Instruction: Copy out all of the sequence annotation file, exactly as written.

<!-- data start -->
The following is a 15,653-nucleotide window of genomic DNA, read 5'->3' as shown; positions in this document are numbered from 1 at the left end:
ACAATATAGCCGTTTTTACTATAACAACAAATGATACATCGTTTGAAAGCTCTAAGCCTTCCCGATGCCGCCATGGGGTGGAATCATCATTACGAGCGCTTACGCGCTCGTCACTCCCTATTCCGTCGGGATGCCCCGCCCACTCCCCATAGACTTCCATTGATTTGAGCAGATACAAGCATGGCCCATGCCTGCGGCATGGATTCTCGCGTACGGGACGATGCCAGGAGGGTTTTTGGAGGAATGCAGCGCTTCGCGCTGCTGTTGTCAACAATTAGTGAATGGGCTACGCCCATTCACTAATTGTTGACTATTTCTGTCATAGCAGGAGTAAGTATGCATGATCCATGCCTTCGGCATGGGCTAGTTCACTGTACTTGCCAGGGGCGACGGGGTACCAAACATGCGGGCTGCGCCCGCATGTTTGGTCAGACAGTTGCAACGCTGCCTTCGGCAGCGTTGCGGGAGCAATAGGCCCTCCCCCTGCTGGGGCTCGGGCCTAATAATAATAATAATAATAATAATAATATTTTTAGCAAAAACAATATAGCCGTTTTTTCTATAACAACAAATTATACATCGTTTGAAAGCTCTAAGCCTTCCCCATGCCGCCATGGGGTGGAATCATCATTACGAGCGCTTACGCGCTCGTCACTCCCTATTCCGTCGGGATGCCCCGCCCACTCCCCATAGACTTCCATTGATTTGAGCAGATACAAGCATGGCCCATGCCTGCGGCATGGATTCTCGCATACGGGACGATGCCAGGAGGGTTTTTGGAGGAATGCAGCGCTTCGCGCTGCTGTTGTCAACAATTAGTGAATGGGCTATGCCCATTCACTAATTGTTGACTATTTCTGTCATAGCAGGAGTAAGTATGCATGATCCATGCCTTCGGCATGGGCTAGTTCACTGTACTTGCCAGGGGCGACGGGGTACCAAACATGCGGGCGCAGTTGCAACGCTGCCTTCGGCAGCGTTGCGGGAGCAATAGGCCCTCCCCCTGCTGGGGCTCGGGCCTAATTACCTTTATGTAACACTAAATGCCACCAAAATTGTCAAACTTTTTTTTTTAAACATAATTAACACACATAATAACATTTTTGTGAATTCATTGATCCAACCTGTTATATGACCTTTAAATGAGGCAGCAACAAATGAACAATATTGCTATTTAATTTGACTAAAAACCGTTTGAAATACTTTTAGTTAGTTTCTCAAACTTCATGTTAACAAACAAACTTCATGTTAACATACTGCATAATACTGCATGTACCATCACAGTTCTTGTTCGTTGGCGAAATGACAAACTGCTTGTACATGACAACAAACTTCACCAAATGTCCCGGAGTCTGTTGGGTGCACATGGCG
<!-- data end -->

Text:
The following is a 15,653-nucleotide window of genomic DNA, read 5'->3' as shown; positions in this document are numbered from 1 at the left end:
ACAATATAGCCGTTTTTACTATAACAACAAATGATACATCGTTTGAAAGCTCTAAGCCTTCCCGATGCCGCCATGGGGTGGAATCATCATTACGAGCGCTTACGCGCTCGTCACTCCCTATTCCGTCGGGATGCCCCGCCCACTCCCCATAGACTTCCATTGATTTGAGCAGATACAAGCATGGCCCATGCCTGCGGCATGGATTCTCGCGTACGGGACGATGCCAGGAGGGTTTTTGGAGGAATGCAGCGCTTCGCGCTGCTGTTGTCAACAATTAGTGAATGGGCTACGCCCATTCACTAATTGTTGACTATTTCTGTCATAGCAGGAGTAAGTATGCATGATCCATGCCTTCGGCATGGGCTAGTTCACTGTACTTGCCAGGGGCGACGGGGTACCAAACATGCGGGCTGCGCCCGCATGTTTGGTCAGACAGTTGCAACGCTGCCTTCGGCAGCGTTGCGGGAGCAATAGGCCCTCCCCCTGCTGGGGCTCGGGCCTAATAATAATAATAATAATAATAATAATATTTTTAGCAAAAACAATATAGCCGTTTTTTCTATAACAACAAATTATACATCGTTTGAAAGCTCTAAGCCTTCCCCATGCCGCCATGGGGTGGAATCATCATTACGAGCGCTTACGCGCTCGTCACTCCCTATTCCGTCGGGATGCCCCGCCCACTCCCCATAGACTTCCATTGATTTGAGCAGATACAAGCATGGCCCATGCCTGCGGCATGGATTCTCGCATACGGGACGATGCCAGGAGGGTTTTTGGAGGAATGCAGCGCTTCGCGCTGCTGTTGTCAACAATTAGTGAATGGGCTATGCCCATTCACTAATTGTTGACTATTTCTGTCATAGCAGGAGTAAGTATGCATGATCCATGCCTTCGGCATGGGCTAGTTCACTGTACTTGCCAGGGGCGACGGGGTACCAAACATGCGGGCGCAGTTGCAACGCTGCCTTCGGCAGCGTTGCGGGAGCAATAGGCCCTCCCCCTGCTGGGGCTCGGGCCTAATTACCTTTATGTAACACTAAATGCCACCAAAATTGTCAAACTTTTTTTTTTAAACATAATTAACACACATAATAACATTTTTGTGAATTCATTGATCCAACCTGTTATATGACCTTTAAATGAGGCAGCAACAAATGAACAATATTGCTATTTAATTTGACTAAAAACCGTTTGAAATACTTTTAGTTAGTTTCTCAAACTTCATGTTAACAAACAAACTTCATGTTAACATACTGCATAATACTGCATGTACCATCACAGTTCTTGTTCGTTGGCGAAATGACAAACTGCTTGTACATGACAACAAACTTCACCAAATGTCCCGGAGTCTGTTGGGTGCACATGGCG